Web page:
"[T]he Americans have always been internationalists [...] but their internationalism has always been a by-product of nationalism." These words by Robert Kagan, a senior fellow at the Brookings Institution, provide perfectly suitable commentary on the recklessness of certain Americans at the moment.

Unilaterally inciting and escalating trade conflicts, backing out of group after group, continually slipping into a protectionist and unilateralist abyss; some Americans who have fallen under the spell of 'America First' are taking overdrafts on the United States’ international credit. They are recklessly damaging international order and influencing international economic cooperation.

On Aug. 1, just one day after the 12th round of Chinese-U.S. high-level trade negotiations wrapped up in Shanghai, the U.S. announced that, starting Sept. 1, it would increase tariffs by 10% on $300 billion worth of Chinese goods, completely disregarding its own assertions that the talks "were constructive." International public opinion was tumultuous, and the global market suffered a serious setback. Shockingly, some Americans stated they didn’t care about the negative effects on the stock market. It's hard to understand how an internationally influential world power could be so irresponsible.

Day by day, people in the U.S. have been calling out against tariff “Big Stick” policies with greater intensity. "This new 10% tariff is a direct hit on consumer products and family budgets ... American families shouldn't be a pawn in this trade war," said Hun Quach, vice president of the Retail Industry Leaders Association. Matt Priest, the head of Footwear Distributers and Retailers of America, said that "President Trump is, in effect, using American families as a hostage in his trade war negotiations." Democratic Sen. Ron Wyden of Oregon said that new tariffs will raise prices on "everything from computers to backpacks to clothes as kids go back to school." Faced with opposition from U.S. House members, citizens and industry associations, Washington, D.C., responded, "We believe that the effect on American consumers will be negligible, and we have related models to prove it."* The question is, how can Washington’s models compare with the experience of consumers?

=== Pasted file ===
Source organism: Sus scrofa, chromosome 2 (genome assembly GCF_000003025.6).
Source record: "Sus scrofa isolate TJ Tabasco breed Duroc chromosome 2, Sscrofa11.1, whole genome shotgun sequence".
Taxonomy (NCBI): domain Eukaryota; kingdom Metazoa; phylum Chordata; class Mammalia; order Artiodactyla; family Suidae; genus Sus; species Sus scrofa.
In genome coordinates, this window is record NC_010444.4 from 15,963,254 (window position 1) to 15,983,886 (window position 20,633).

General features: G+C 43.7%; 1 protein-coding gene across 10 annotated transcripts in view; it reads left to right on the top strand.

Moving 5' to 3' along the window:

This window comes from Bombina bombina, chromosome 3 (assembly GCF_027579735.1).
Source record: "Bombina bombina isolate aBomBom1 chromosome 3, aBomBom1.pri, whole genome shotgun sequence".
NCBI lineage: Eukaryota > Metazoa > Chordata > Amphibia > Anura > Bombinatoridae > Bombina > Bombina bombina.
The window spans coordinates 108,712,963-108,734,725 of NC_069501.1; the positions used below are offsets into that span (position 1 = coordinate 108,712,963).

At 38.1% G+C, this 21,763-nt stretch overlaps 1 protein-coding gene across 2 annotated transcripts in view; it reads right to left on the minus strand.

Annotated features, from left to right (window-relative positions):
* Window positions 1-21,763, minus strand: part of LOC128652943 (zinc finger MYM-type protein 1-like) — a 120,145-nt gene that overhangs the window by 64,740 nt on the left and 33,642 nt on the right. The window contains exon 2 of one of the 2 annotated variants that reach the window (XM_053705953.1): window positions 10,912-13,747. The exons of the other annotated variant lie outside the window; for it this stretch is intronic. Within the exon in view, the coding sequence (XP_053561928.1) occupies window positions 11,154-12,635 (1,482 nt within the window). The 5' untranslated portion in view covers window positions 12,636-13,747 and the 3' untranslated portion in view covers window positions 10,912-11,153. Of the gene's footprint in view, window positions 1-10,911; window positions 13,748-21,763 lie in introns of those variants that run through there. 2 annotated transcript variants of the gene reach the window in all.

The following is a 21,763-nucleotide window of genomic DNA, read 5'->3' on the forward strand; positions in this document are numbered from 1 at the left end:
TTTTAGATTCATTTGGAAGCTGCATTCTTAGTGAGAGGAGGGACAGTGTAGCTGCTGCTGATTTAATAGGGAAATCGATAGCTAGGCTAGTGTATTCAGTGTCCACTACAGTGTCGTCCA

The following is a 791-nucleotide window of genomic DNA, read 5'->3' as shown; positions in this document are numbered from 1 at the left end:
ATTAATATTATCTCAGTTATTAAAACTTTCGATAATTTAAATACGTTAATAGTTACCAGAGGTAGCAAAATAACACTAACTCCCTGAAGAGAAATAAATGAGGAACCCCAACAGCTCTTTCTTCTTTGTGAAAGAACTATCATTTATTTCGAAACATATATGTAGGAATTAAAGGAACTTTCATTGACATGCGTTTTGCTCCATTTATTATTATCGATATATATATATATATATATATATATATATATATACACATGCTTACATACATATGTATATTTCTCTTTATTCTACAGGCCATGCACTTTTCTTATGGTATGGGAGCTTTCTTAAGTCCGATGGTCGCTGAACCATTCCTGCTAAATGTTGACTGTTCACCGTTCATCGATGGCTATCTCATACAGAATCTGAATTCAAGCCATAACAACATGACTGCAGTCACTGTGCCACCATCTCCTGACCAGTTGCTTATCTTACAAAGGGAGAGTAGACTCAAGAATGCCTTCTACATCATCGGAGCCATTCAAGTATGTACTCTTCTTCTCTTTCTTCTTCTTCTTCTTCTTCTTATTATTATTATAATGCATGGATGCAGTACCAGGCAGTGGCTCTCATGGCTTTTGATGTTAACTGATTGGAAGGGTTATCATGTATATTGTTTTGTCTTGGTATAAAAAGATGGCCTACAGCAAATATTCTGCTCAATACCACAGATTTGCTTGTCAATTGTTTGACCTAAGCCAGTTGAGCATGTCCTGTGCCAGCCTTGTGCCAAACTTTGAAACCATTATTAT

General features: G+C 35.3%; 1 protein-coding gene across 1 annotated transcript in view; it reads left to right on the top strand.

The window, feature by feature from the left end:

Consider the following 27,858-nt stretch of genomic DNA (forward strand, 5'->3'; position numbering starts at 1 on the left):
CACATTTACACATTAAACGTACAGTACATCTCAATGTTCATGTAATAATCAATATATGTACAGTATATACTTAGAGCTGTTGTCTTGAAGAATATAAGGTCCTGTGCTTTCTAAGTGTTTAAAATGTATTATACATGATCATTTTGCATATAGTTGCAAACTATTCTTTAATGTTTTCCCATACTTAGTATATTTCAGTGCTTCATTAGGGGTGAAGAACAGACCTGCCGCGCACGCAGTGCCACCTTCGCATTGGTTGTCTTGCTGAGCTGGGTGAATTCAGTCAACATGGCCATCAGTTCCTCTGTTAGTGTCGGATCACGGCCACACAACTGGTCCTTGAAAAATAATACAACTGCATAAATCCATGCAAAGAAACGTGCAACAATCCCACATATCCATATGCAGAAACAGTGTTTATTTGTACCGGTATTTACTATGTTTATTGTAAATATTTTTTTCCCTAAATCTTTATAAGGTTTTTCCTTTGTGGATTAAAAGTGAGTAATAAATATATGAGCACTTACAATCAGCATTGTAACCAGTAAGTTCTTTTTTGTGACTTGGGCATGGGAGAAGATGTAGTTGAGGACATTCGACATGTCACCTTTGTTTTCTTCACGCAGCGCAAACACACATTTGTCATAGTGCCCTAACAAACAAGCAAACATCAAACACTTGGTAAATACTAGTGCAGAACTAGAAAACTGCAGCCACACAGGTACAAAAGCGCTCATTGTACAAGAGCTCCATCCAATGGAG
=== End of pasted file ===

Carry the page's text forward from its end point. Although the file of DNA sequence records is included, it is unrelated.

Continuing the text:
A global power is responsible for creating global stability and predictability, and also for providing conditions and opportunities for countries to develop together. However, some Americans' actions are having the opposite effect. The International Monetary Fund recently published its “World Economic Outlook.” The IMF lowered its global economic growth forecast for the third time this year, and predicted a 2.5% growth in global trade for 2019, which was lower than April's prediction. Tense conditions and long-term policy uncertainty caused by the U.S. have become primary factors affecting trust in the market, and this is crippling the global economy. According to the IMF's previous assessment, if the trade war and protectionist measures continue, it will cause global economic growth to fall 0.5% in 2020.

Today, some Americans openly indulge in exercising American privilege, and do not hesitate to do so at the expense of international law and order. Observers have commented that the U.S. "brags about holding the world's steering wheel, but has no sense of direction, and even less sense of responsibility."* The fact that the U.S. withdrew from the Paris climate agreement, the United Nations Educational, Scientific, and Cultural Organization, and the United Nations Human Rights Council shows its extreme irresponsibility, they say.

A person without credibility will become powerless; a country without credibility will become isolated. The lack of responsibility by a few Americans is a symptom; their disdain for common sense and trust is the root cause. These Americans should wake up!

*Editor’s note: Although accurately translated, the source and content of this statement could not be independently verified.